Many first responders are not feeling OK. They silently grapple with the impact of the traumas they are exposed to on the job, reluctant to go public with their mental health struggles because of the stigma associated with not being constantly ready to answer the next call.
Flight nurse Brandi Beers, DNP, RN, EMT-B, CEN, TCRN, knows the toll that being a first responder can take on one’s mental health. In the Friday session “It’s OK to Not Be OK,” Beers relayed her own story of seeking help after a summer of “accident after accident and trauma after trauma” in hopes it would encourage others to seek the mental health care they may need and to have open dialogue about the issues they face.
Among first responders, 70 percent will seek help for mental health issues if a leader speaks openly about the subject, Beers said. But peers are even more influential.
“Eighty percent will tell you they are not OK if a colleague says they are not OK,” she said.
The impetus for seeking care for Beers was a traumatic day during a season of screams she couldn’t mentally escape after responding to gruesome scenes.
“For some people, it’s the sight, it’s the smell, but for me, it’s the screaming,” she said. “I hear them, I see them, I can feel them.”
She encountered a moral quandary during one of her shifts that only intensified the roaring in Beers’ mind.
“The thing that sent me over the edge, I went, and we were required to do a cervical extraction. I took a healthy human being, and we took his legs off, and I didn’t know how to cope with that,” Beers said. “It wasn’t the mortality or what you see; it was the morality. It’s the quantity versus the quality of life. If that were me, would I have wanted someone to do what they did so that I can live? Or would I rather have all of my extremities? I don’t know.”
But Beers wasn’t allowed to process these thoughts that day. As soon as she returned from that call, she was told to get ready to go out again.
“I was told, ‘You can take a shower, you can have dinner, you have a couple hours for your chart. The night pilot’s coming in, and you’re expected to go,’” Beers recalled.
Her other option was to go home, unpaid, and call the crisis team.
“Nobody can afford not to be paid,” Beers said.
Fortunately, the pilot on duty that night refused to fly with the nurses exposed to the morning’s tragic call, and the company’s medical director reached out to Beers to see what help she might need.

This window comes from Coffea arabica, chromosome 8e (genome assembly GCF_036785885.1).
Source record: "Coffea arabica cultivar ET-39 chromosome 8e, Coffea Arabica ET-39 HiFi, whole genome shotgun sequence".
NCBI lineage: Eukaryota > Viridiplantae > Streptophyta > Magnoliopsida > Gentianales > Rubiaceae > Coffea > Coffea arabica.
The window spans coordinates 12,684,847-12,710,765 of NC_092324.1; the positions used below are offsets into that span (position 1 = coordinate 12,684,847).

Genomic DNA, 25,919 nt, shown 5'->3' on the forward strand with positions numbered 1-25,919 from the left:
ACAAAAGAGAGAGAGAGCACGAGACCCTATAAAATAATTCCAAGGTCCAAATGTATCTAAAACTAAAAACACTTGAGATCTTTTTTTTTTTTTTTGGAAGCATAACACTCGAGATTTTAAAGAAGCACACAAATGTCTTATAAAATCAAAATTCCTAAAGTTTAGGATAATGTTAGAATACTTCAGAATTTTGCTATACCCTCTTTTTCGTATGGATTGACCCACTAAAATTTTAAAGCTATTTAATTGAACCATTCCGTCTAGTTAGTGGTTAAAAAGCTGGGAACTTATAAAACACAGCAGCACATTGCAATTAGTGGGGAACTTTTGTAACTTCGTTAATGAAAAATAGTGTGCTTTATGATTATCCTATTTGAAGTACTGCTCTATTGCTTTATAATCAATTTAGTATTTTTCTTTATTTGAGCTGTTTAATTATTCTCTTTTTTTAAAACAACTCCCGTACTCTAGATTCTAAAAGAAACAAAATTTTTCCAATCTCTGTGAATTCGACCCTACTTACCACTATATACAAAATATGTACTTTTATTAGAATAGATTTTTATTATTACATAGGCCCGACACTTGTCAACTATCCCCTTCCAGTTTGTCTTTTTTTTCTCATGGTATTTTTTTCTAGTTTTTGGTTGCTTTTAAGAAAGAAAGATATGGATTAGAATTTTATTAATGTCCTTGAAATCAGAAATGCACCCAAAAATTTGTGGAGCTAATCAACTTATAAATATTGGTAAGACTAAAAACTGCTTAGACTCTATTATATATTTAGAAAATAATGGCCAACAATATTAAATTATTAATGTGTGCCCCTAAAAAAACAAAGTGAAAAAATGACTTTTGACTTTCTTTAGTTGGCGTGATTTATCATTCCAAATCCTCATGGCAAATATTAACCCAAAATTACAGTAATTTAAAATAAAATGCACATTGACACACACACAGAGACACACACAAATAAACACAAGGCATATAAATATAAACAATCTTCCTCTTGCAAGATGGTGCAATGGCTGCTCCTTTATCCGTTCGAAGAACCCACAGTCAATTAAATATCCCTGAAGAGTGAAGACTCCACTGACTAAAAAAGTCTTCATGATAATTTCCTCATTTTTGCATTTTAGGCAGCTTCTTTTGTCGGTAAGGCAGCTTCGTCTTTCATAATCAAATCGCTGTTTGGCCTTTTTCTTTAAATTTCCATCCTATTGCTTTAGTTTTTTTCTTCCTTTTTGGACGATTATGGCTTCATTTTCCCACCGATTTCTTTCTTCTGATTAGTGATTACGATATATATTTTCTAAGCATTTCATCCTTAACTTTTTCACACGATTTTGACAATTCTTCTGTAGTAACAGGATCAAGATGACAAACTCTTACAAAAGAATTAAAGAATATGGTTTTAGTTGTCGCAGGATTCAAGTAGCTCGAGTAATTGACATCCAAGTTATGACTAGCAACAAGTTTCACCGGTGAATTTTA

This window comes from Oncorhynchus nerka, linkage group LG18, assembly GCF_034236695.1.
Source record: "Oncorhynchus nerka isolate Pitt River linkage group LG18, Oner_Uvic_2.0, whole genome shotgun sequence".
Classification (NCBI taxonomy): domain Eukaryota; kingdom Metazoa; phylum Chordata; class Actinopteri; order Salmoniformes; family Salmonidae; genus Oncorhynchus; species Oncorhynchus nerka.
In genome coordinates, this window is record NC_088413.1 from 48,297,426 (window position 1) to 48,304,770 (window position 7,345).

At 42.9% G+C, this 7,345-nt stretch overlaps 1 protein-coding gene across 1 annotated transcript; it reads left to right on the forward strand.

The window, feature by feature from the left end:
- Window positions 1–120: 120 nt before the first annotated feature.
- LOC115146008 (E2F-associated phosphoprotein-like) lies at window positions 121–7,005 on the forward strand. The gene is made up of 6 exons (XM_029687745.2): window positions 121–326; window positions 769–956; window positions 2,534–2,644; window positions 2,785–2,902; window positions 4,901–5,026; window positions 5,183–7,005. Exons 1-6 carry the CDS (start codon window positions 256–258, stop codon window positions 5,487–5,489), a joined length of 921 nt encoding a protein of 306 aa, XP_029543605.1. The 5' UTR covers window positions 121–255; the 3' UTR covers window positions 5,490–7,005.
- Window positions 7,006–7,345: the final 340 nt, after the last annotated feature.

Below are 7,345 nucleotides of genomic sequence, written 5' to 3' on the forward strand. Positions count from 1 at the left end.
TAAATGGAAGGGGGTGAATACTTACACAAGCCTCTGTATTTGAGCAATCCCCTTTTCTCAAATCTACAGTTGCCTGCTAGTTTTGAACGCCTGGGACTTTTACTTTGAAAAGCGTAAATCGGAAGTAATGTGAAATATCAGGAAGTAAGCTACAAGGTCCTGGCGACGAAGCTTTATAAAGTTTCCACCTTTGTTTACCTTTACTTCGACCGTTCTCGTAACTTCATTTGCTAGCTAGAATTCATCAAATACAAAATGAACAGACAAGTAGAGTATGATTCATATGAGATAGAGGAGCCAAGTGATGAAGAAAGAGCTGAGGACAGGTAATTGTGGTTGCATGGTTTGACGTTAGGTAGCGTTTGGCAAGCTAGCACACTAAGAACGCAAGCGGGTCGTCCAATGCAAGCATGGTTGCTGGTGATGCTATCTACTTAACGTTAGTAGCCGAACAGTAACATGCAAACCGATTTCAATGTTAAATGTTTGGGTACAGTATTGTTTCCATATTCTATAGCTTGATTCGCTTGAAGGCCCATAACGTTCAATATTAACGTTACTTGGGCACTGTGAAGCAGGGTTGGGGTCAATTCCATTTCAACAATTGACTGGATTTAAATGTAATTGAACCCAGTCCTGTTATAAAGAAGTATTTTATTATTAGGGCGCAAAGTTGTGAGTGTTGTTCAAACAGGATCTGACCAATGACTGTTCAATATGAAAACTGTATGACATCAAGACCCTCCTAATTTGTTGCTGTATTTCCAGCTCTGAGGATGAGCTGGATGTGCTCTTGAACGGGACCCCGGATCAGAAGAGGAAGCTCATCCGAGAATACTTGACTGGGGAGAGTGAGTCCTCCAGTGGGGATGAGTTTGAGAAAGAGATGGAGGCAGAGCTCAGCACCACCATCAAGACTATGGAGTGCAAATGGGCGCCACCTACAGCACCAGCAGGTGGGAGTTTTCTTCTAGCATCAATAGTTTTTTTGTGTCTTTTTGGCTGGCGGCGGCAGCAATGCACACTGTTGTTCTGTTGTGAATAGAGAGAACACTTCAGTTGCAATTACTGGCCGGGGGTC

Behavioral health conditions are more prevalent among first responders (30 percent) than the general population (20 percent), Beers said. Contributing factors include sleep disturbances and long shifts, exposure to acute critical incidences, chronic workplace challenges, social conflicts, and lack of recovery time between traumatic events.
“We are the first ones who get to emergency situations. You have repeated, provocative and painful experiences. Like I told you, I had car accident after car accident, death after death, screaming after screaming,” Beers said. “Terrible, terrible. Your mind as a human being, you’re not meant to deal with that.”
The predominant mental health issues among first responders are post-traumatic stress disorder, suicide and substance abuse disorder, she continued.
Multiple interventions are available to help first responders deal with the impact of their on-the-job experiences on their mental health. These include trauma-informed coping strategies, resilience training, peer-to-peer interventions, critical incident stress debriefing and cognitive behavioral therapy.
Eye movement desensitization and reprocessing is a type of CBT that stimulates the brain using eye movement and simultaneous memory recall. It can decrease the emotions associated with trauma and reduce the intensity of traumatic memories.
“I’m most excited about the EMDR. That is what saved me,” Beers said.
Other CBT options are stress inoculation therapy, prolonged exposure therapy and cognitive processing therapy.
Beers recommended the following resources for first responders who need help coping with trauma.
- Mental Health Resources to Support First Responders
- Emergent Suicide Line: 988 by phone or text, or 988lifeline.org
- Non-emergent Warmline (emotional/mental support): 855-845-7415